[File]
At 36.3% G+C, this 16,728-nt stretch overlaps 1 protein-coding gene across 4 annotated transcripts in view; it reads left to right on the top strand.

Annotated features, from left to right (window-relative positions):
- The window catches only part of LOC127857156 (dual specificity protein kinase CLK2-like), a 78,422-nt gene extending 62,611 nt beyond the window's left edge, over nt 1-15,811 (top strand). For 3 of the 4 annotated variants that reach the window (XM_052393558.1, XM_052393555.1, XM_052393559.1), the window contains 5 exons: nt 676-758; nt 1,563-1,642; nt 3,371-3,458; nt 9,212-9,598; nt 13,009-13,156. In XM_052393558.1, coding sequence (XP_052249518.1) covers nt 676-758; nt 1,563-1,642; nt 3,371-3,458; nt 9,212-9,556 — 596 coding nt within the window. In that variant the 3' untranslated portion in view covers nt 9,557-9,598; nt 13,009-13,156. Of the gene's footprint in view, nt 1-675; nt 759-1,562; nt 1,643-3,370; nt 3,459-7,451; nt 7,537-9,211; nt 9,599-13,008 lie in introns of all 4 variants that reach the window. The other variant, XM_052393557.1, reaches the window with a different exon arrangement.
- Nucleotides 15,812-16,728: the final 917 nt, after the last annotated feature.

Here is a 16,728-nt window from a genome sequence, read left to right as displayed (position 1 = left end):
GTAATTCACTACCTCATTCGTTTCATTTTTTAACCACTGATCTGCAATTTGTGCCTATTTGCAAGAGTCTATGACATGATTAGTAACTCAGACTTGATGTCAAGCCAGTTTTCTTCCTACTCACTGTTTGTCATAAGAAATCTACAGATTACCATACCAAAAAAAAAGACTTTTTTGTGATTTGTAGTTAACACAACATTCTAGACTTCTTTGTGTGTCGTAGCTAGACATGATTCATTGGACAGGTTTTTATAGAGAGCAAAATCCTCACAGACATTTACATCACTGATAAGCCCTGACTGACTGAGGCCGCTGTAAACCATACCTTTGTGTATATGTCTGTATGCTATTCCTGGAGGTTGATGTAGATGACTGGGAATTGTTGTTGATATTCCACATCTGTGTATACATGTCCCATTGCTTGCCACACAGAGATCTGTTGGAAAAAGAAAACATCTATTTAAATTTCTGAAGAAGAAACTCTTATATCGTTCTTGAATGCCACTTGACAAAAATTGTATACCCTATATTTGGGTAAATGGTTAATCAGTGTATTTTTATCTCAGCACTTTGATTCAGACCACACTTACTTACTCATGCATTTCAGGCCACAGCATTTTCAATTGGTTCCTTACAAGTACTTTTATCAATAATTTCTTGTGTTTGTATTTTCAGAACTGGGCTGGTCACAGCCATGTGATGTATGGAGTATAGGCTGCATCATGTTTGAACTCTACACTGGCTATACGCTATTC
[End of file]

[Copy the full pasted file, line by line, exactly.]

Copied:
At 36.3% G+C, this 16,728-nt stretch overlaps 1 protein-coding gene across 4 annotated transcripts in view; it reads left to right on the top strand.

Annotated features, from left to right (window-relative positions):
- The window catches only part of LOC127857156 (dual specificity protein kinase CLK2-like), a 78,422-nt gene extending 62,611 nt beyond the window's left edge, over nt 1-15,811 (top strand). For 3 of the 4 annotated variants that reach the window (XM_052393558.1, XM_052393555.1, XM_052393559.1), the window contains 5 exons: nt 676-758; nt 1,563-1,642; nt 3,371-3,458; nt 9,212-9,598; nt 13,009-13,156. In XM_052393558.1, coding sequence (XP_052249518.1) covers nt 676-758; nt 1,563-1,642; nt 3,371-3,458; nt 9,212-9,556 — 596 coding nt within the window. In that variant the 3' untranslated portion in view covers nt 9,557-9,598; nt 13,009-13,156. Of the gene's footprint in view, nt 1-675; nt 759-1,562; nt 1,643-3,370; nt 3,459-7,451; nt 7,537-9,211; nt 9,599-13,008 lie in introns of all 4 variants that reach the window. The other variant, XM_052393557.1, reaches the window with a different exon arrangement.
- Nucleotides 15,812-16,728: the final 917 nt, after the last annotated feature.

Here is a 16,728-nt window from a genome sequence, read left to right as displayed (position 1 = left end):
GTAATTCACTACCTCATTCGTTTCATTTTTTAACCACTGATCTGCAATTTGTGCCTATTTGCAAGAGTCTATGACATGATTAGTAACTCAGACTTGATGTCAAGCCAGTTTTCTTCCTACTCACTGTTTGTCATAAGAAATCTACAGATTACCATACCAAAAAAAAAGACTTTTTTGTGATTTGTAGTTAACACAACATTCTAGACTTCTTTGTGTGTCGTAGCTAGACATGATTCATTGGACAGGTTTTTATAGAGAGCAAAATCCTCACAGACATTTACATCACTGATAAGCCCTGACTGACTGAGGCCGCTGTAAACCATACCTTTGTGTATATGTCTGTATGCTATTCCTGGAGGTTGATGTAGATGACTGGGAATTGTTGTTGATATTCCACATCTGTGTATACATGTCCCATTGCTTGCCACACAGAGATCTGTTGGAAAAAGAAAACATCTATTTAAATTTCTGAAGAAGAAACTCTTATATCGTTCTTGAATGCCACTTGACAAAAATTGTATACCCTATATTTGGGTAAATGGTTAATCAGTGTATTTTTATCTCAGCACTTTGATTCAGACCACACTTACTTACTCATGCATTTCAGGCCACAGCATTTTCAATTGGTTCCTTACAAGTACTTTTATCAATAATTTCTTGTGTTTGTATTTTCAGAACTGGGCTGGTCACAGCCATGTGATGTATGGAGTATAGGCTGCATCATGTTTGAACTCTACACTGGCTATACGCTATTC